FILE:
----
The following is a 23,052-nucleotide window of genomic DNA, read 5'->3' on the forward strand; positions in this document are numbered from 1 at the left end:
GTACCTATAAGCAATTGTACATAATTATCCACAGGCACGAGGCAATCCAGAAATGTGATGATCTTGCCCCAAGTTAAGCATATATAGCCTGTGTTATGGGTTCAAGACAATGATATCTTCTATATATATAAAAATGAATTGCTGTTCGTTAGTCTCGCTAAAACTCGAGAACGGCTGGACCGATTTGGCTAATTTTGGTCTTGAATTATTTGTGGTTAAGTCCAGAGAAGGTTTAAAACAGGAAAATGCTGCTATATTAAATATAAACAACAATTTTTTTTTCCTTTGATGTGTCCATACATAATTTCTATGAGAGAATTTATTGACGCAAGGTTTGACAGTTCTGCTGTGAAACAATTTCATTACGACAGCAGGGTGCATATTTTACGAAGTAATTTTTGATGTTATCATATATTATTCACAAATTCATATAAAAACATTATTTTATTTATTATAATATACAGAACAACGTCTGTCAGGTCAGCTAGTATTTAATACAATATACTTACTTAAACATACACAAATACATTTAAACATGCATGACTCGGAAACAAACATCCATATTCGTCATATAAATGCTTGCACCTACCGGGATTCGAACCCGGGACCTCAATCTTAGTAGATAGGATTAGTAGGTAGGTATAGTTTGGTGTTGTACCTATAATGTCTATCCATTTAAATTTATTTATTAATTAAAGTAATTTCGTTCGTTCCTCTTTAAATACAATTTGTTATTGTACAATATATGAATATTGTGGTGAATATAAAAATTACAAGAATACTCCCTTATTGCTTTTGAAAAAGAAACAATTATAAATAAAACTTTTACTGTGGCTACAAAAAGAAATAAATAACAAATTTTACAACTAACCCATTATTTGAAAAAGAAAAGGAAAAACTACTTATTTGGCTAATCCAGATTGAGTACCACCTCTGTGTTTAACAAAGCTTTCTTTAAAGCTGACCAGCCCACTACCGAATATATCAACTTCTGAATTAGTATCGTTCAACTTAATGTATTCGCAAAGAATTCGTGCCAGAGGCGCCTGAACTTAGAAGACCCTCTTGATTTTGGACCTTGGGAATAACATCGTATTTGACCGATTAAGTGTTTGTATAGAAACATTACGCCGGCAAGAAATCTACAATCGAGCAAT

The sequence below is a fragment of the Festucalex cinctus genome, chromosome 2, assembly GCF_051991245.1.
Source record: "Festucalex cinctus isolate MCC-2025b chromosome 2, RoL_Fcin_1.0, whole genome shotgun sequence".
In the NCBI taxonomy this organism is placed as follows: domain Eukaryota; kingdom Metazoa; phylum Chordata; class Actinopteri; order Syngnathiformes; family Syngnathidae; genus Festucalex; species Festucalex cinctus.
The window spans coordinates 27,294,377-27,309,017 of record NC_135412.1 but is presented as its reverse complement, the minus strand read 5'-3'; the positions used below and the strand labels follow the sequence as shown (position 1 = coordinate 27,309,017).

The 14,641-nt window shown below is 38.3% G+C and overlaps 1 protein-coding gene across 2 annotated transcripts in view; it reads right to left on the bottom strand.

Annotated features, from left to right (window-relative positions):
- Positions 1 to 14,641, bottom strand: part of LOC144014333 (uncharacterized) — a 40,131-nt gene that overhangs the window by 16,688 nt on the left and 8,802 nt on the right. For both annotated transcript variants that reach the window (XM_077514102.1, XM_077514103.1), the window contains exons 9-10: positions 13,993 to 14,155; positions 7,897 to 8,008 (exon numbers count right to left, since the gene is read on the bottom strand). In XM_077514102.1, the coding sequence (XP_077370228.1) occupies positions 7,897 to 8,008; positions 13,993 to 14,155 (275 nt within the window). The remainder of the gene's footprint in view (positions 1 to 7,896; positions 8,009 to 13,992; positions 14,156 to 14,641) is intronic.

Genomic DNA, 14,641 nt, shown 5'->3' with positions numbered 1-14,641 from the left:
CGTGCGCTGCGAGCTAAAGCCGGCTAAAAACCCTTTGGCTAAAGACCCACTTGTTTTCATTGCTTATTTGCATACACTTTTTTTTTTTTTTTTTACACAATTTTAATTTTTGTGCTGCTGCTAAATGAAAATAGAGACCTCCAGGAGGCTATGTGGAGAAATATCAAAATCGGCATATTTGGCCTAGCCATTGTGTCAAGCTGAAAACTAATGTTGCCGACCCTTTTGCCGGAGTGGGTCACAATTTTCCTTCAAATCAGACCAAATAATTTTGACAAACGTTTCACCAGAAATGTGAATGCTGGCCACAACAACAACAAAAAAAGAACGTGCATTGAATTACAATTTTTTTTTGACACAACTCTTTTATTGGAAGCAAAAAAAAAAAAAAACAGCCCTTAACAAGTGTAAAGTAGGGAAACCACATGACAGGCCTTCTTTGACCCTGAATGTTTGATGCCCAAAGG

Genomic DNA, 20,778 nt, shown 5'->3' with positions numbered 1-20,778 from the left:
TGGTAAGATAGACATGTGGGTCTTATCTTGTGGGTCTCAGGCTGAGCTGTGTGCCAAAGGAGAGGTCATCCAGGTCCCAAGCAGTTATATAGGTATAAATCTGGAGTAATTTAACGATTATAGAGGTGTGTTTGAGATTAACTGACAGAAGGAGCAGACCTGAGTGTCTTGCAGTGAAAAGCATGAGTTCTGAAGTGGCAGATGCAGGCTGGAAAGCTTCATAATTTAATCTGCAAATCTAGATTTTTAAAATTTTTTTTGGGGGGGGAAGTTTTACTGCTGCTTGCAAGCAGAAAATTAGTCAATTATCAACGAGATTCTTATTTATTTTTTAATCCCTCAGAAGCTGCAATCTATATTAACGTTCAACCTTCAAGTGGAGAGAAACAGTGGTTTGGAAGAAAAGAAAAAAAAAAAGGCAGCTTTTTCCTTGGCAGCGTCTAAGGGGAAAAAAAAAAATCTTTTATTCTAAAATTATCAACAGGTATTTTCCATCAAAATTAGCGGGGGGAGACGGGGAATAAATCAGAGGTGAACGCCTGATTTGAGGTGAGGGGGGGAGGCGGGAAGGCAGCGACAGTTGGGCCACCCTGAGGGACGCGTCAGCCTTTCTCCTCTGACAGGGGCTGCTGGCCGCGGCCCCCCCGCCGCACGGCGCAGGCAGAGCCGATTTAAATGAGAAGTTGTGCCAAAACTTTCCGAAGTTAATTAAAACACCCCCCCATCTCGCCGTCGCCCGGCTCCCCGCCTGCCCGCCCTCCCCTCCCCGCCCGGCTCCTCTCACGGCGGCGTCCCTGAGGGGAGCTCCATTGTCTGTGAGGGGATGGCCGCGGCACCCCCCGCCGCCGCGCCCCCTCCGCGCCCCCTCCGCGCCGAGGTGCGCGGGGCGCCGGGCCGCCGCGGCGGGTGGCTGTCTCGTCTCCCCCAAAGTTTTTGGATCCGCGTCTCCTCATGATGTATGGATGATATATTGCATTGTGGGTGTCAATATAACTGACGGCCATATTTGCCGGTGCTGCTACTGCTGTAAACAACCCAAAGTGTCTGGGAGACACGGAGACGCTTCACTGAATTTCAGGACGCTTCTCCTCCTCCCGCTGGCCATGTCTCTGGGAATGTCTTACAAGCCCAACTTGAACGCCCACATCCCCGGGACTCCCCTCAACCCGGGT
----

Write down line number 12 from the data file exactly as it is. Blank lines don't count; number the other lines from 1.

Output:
Genomic DNA, 20,778 nt, shown 5'->3' with positions numbered 1-20,778 from the left: